Tuesday, August 21, 2007

Mott the Hoople




Guy Stevens (Island Records) had been auditioning a new group from Hereford, UK and liked them but not the singer. He advertised for a replacement and Ian Hunter, musician and ex journalist got the job. Ian Hunter (Patterson) was from Shropshire and had played in various bands including The New Yardbirds, Billy Fury’s backing band and, Freddie Fingers Lee backing group. He was an accomplished song writer and had been playing with a local band called Silence. The year was 1969 and Guy Stevens renamed the band, Mott The Hoople (inspired by Bob Dylans’ Blonde on blonde album). Mick Ralphs was the group’s leader but it was Ian who became the group's, principal songwriter and onstage with his striking long curls and dark glasses, the band’s focal point. Despite enjoying tremendous popularity on stage and recording four critically-acclaimed albums for Island Records their overall sales were poor.



Eventually Mott the Hopple change labels and moved to CBS/Columbia. The band had relentlessly toured the UK and was tired and despondent so decided to disband in 1972. David Bowie was a fan and persuaded the lads to reform, and records his composition, All The Young Dudes.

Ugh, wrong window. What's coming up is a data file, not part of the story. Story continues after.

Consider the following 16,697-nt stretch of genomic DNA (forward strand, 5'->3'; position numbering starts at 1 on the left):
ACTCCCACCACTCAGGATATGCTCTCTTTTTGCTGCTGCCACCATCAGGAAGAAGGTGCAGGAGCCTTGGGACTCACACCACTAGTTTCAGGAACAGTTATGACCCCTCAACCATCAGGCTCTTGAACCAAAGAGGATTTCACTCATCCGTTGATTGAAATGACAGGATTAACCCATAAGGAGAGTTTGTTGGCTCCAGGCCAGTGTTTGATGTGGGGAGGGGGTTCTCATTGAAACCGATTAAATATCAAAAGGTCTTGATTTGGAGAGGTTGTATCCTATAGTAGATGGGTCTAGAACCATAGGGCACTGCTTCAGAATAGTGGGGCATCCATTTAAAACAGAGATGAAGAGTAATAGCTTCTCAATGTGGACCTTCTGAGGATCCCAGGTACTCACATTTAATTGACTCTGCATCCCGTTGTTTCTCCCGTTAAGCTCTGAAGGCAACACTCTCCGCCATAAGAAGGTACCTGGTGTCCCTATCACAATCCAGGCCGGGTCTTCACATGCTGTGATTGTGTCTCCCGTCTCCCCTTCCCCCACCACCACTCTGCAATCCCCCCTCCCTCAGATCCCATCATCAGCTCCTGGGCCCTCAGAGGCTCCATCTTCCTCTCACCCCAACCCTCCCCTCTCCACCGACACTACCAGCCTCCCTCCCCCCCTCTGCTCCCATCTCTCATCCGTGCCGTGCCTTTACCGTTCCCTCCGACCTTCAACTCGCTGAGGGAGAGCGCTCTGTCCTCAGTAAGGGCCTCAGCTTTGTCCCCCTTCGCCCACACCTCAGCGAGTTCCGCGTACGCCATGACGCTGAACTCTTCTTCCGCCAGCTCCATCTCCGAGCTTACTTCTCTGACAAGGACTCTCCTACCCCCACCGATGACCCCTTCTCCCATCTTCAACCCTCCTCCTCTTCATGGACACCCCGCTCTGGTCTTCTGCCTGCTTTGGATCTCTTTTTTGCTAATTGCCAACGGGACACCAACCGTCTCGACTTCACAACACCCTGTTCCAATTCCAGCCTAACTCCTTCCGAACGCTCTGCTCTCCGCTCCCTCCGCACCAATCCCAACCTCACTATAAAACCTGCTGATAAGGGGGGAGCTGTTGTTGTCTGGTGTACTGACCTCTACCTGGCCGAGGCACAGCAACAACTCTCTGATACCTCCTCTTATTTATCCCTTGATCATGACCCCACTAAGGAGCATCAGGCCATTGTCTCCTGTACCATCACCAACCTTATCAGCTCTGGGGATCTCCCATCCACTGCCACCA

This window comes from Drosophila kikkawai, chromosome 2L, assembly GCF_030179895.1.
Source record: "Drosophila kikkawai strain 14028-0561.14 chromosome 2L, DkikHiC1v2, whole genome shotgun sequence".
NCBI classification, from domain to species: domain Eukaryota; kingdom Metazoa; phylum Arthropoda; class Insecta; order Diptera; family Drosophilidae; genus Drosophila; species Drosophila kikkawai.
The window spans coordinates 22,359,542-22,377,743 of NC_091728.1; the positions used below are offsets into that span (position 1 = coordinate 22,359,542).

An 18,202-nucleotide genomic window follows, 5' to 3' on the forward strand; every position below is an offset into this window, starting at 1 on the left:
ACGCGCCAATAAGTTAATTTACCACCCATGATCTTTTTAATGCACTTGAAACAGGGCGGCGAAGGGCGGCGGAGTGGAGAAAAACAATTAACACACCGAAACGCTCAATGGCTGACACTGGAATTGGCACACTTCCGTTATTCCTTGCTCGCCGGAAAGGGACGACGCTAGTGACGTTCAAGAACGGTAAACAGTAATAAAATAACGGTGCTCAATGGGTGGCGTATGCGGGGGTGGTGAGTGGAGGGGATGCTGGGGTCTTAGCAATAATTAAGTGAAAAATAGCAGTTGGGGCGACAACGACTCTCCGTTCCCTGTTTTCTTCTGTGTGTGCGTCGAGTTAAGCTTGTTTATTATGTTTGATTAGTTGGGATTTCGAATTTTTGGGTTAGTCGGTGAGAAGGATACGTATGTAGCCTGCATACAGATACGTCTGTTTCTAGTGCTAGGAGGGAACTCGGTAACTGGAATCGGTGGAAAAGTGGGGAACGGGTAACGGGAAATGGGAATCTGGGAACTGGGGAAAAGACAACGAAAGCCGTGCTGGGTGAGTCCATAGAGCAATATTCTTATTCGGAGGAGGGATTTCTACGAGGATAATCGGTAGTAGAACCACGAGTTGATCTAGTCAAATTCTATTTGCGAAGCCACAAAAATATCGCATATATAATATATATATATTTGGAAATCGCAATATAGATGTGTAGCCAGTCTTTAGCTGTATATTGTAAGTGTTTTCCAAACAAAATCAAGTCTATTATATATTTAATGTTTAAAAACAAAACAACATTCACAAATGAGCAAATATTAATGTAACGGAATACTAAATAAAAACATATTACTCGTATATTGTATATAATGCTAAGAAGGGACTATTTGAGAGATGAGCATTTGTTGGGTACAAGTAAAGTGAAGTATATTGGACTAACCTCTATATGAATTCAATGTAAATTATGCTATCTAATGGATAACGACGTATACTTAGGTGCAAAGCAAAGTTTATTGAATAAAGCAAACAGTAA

The song became an instant hit in the UK and US and Mott the Hoople could do no harm with seven hit singles and four albums in the charts between 1972-1974. Despite this success some of the band was unsettled and Mick Ralphs left to form Bad Company.



He was replaced by Ariel Bender who stayed for an album before being replaced by Mick Ronson (Spiders from Mars).



Personality clashes and strains within the group continued and after Ian Hunter suffered a physical breakdown in the USA, he finally decided his future lay elsewhere and left to pursue a solo career. Meantime a revamped Mott the Hoople, now called Mott continued with a new guitarist and vocalist. Later they changed their name to British Lions before breaking up in 1979.







Ian relocated to New York and continued as a solo act, working with Mick Ronson up until his death in 1993. Throughout the seventies he released albums all of which met with great acclaim and distinct following with the merging punk music scenes.



Ian became an icon and inspiration for many new bands including the Clash, Kiss, Def Leppard, REM, Motley Crue, Blur and Oasis. There are now over 50 different cover versions of Ian Hunter's songs from artists as diverse as Great White, The Presidents of the United States of America, Status Quo, Blue Oyster Cult, Bonnie Tyler, Barry Manilow, The Pointer Sisters, Willie Nelson, Thunder and The Monkees.




Worth a listen
Rock And Roll Queen (1969).
All The Young Dudes, (1972).
All The Way From Memphis (1973)
Honaloochie Boogie (1973)
Roll Away The Stone (1974)
The Golden Age Of Rock N Roll (1974)

Ian Hunter
Once Bitten Twice Shy (1976)

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